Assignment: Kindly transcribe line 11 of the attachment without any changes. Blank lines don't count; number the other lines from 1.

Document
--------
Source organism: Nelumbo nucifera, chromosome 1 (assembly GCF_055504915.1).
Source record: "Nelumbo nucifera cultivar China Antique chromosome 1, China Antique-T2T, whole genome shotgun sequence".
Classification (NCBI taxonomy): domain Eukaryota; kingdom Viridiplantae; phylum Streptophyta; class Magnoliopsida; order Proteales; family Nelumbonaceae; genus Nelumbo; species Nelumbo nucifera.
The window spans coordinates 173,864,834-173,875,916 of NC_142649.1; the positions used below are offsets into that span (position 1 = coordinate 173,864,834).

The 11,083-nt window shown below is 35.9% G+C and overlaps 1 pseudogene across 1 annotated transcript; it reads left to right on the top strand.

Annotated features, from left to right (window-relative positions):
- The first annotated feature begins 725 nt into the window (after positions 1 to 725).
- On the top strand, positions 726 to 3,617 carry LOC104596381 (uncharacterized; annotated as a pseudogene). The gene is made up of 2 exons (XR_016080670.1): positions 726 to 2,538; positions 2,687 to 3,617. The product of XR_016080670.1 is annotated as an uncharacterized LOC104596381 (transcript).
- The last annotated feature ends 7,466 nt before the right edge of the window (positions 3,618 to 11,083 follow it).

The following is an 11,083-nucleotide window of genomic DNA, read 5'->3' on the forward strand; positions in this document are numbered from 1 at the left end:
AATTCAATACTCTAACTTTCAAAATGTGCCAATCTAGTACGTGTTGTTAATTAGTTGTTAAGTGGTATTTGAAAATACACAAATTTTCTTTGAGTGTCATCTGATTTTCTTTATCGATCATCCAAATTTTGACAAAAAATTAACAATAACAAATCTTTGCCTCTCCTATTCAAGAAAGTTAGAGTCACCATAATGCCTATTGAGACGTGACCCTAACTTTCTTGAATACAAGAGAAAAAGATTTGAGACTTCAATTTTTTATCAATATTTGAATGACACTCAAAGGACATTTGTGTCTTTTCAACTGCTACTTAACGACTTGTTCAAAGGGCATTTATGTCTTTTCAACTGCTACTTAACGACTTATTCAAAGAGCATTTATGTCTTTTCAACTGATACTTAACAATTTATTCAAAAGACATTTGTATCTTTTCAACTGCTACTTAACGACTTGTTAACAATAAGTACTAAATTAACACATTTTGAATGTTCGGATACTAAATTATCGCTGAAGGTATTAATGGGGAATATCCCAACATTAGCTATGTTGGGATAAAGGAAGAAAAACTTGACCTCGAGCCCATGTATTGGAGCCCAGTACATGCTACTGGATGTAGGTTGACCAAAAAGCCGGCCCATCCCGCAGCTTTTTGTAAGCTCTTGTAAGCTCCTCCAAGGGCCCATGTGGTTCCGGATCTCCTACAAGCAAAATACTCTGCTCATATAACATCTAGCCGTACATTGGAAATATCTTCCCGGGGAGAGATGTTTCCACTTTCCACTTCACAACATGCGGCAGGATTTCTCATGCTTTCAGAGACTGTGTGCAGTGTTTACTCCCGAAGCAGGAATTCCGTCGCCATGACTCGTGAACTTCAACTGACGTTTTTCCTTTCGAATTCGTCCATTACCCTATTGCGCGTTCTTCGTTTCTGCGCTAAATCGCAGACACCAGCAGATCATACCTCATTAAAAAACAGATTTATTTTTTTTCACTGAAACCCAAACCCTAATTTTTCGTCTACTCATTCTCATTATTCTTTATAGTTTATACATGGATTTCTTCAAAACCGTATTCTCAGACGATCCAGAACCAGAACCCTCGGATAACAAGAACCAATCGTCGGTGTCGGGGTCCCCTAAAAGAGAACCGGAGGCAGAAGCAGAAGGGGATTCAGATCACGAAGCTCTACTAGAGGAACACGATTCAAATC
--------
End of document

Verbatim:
AATTCAATACTCTAACTTTCAAAATGTGCCAATCTAGTACGTGTTGTTAATTAGTTGTTAAGTGGTATTTGAAAATACACAAATTTTCTTTGAGTGTCATCTGATTTTCTTTATCGATCATCCAAATTTTGACAAAAAATTAACAATAACAAATCTTTGCCTCTCCTATTCAAGAAAGTTAGAGTCACCATAATGCCTATTGAGACGTGACCCTAACTTTCTTGAATACAAGAGAAAAAGATTTGAGACTTCAATTTTTTATCAATATTTGAATGACACTCAAAGGACATTTGTGTCTTTTCAACTGCTACTTAACGACTTGTTCAAAGGGCATTTATGTCTTTTCAACTGCTACTTAACGACTTATTCAAAGAGCATTTATGTCTTTTCAACTGATACTTAACAATTTATTCAAAAGACATTTGTATCTTTTCAACTGCTACTTAACGACTTGTTAACAATAAGTACTAAATTAACACATTTTGAATGTTCGGATACTAAATTATCGCTGAAGGTATTAATGGGGAATATCCCAACATTAGCTATGTTGGGATAAAGGAAGAAAAACTTGACCTCGAGCCCATGTATTGGAGCCCAGTACATGCTACTGGATGTAGGTTGACCAAAAAGCCGGCCCATCCCGCAGCTTTTTGTAAGCTCTTGTAAGCTCCTCCAAGGGCCCATGTGGTTCCGGATCTCCTACAAGCAAAATACTCTGCTCATATAACATCTAGCCGTACATTGGAAATATCTTCCCGGGGAGAGATGTTTCCACTTTCCACTTCACAACATGCGGCAGGATTTCTCATGCTTTCAGAGACTGTGTGCAGTGTTTACTCCCGAAGCAGGAATTCCGTCGCCATGACTCGTGAACTTCAACTGACGTTTTTCCTTTCGAATTCGTCCATTACCCTATTGCGCGTTCTTCGTTTCTGCGCTAAATCGCAGACACCAGCAGATCATACCTCATTAAAAAACAGATTTATTTTTTTTCACTGAAACCCAAACCCTAATTTTTCGTCTACTCATTCTCATTATTCTTTATAGTTTATACATGGATTTCTTCAAAACCGTATTCTCAGACGATCCAGAACCAGAACCCTCGGATAACAAGAACCAATCGTCGGTGTCGGGGTCCCCTAAAAGAGAACCGGAGGCAGAAGCAGAAGGGGATTCAGATCACGAAGCTCTACTAGAGGAACACGATTCAAATC